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There is a long history of reports regarding the dangerous and exploitative conditions of women working as seasonal weed trimmers — and a trimmer born and raised in Humboldt County is calling for the industry to improve its pay and workplaces so that women know they can safely purse cannabis work.

In a May 28, 2019, Now This video, Humboldt County native, artist, and writer Kelly Schirmann speaks about some of the issues weighing on the predominantly female trimming workforce in the Emerald Triangle, a famed marijuana growing region in Northern California. In the wake of marijuana legalization in California, the Emerald Triangle has garnered increasing attention, from its movement towards a flourising tourism market to Netflix's controversial “Murder Mountain” documentary.

“For female workers, this job can be dangerous, exploitative, and degrading,” Schirmann said in the video. “The cannabis trimming industry is a case study on how the history of cannabis labor has been both gendered and discriminatory.”

In the exposé, she retells her experience working weeks without pay and being shortchanged without being able to hold the cultivator accountable, and those of other women she has worked with (among unfortunately many more), calling the experiences “horror stories of toxic environments ... everything from sexual harassment and disparaging comments to sexual abuse, abduction, or worse.”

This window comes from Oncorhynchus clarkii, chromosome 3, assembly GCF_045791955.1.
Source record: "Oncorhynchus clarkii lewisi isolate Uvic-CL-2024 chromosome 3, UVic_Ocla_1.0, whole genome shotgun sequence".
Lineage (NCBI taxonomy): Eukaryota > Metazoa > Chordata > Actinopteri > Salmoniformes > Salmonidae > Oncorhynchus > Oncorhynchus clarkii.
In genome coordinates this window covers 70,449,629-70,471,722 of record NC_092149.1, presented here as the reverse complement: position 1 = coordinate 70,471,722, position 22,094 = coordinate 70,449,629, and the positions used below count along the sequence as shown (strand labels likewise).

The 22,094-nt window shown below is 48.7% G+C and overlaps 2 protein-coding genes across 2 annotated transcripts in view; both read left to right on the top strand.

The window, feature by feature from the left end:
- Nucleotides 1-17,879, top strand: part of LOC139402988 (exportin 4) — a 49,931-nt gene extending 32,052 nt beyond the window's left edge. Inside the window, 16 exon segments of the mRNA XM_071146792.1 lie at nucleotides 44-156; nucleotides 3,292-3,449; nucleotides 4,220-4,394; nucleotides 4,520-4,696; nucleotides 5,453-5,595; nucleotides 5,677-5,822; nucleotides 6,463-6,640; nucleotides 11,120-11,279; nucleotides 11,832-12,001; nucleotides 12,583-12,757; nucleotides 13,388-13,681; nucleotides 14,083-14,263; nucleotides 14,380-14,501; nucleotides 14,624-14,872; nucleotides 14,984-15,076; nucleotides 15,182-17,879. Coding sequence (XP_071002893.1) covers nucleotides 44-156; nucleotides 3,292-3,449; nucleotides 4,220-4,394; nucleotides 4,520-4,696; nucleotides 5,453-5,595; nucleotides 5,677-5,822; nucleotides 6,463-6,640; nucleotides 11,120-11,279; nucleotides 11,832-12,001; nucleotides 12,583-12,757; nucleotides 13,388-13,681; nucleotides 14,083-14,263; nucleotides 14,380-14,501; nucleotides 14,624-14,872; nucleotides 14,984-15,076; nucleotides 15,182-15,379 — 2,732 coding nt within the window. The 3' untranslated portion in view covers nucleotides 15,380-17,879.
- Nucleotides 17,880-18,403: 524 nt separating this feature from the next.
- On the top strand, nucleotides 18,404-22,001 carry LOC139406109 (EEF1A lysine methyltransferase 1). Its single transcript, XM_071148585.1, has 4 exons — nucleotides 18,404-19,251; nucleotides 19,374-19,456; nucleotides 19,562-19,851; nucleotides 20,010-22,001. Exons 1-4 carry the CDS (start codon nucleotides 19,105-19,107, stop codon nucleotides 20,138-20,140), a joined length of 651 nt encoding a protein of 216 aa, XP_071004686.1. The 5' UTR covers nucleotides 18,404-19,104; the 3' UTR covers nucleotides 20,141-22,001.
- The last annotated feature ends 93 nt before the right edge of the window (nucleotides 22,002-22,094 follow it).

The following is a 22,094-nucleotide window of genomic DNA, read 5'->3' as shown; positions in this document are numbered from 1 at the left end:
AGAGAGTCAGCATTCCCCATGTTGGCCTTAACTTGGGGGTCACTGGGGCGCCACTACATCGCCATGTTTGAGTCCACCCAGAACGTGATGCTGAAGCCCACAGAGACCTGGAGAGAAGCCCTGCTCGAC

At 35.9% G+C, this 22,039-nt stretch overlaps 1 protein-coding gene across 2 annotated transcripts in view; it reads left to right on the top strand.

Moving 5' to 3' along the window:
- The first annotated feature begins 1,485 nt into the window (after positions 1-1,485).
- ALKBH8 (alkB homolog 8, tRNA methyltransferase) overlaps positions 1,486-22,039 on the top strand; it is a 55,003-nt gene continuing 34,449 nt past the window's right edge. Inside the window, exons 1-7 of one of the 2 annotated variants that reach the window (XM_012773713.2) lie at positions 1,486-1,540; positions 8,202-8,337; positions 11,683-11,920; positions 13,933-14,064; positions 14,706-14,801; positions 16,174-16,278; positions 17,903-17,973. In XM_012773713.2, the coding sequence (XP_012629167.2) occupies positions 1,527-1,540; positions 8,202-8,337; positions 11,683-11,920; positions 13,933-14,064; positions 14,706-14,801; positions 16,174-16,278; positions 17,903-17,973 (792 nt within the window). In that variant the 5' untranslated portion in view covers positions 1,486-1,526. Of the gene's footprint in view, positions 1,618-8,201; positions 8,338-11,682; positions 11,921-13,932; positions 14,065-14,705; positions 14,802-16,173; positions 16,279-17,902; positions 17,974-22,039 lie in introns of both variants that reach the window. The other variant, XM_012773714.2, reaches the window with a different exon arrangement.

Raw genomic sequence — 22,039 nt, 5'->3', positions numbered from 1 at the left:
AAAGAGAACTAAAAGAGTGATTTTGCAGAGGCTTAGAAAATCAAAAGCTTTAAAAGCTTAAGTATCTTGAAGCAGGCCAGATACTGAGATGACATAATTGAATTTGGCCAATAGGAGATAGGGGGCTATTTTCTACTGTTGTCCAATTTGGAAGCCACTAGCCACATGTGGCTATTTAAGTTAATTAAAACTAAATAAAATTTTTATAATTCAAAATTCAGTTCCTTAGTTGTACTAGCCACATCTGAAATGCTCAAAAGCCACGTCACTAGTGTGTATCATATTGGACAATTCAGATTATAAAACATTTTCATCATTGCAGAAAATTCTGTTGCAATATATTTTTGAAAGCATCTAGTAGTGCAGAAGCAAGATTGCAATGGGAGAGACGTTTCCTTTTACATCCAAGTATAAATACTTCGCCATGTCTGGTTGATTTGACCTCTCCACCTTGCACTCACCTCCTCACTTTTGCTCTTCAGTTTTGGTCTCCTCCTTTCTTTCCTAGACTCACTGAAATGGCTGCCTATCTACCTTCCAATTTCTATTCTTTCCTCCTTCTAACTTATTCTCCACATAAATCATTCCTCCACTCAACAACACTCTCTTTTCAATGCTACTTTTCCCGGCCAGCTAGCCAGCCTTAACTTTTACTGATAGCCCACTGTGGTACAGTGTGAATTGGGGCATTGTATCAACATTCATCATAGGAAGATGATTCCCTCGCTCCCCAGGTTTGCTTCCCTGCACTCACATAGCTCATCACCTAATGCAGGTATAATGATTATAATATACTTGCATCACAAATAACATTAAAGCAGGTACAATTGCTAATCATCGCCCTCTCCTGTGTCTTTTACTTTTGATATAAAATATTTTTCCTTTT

According to Schirmann, women in these roles feel as though they have no agency to report incidents. Since every job within unlicensed grows are accustomed to operating in the shadows, “the majority of abuse usually goes unreported and unchecked.”

“The gender divide in cannabis work is stark: The majority of trimmers I've met and worked with are women, and the majority of growers are men. Because of this divide, cannabis work can create dangerous spaces for female workers,” Schirmann explained.

This isn't the first time Schirmann has chronicled her experience as a weed trimmer. In 2016, she wrote of her experience as a “Trim Bitch” for Vice. In it, she painted a picture of the overarching sexist ideology operating within the grows: “While the men are fixtures — usually property owners — the women are interchangeable, expendable labor. Locals will regularly refer to the girlfriends of weed farmers as 'grow hoes' or 'potstitutes,' two widely-acknowledged rural archetypes suggesting that women in the weed industry do nothing but receive unearned benefits from their male partners.”

“Cannabis is a billion-dollar industry and yet the majority of those profits are now trending upward to mostly male business owners and investors,” Schirmann said in the Twitter video.

Schirmann hopes marijuana legalization leads to the progression for more rights for workers, including increasing the pay for trimmers. “The majority of labor jobs, even in the legal industry, tend toward a minimum wage model. This exacerbates the gender pay gap, even in a so-called progressive industry," Schirmann said. “As more states legalize weed, my hope is that all cannabis workers are paid a living wage … and that people, particularly women and girls, know that there are safe options for them to pursue this kind of work.”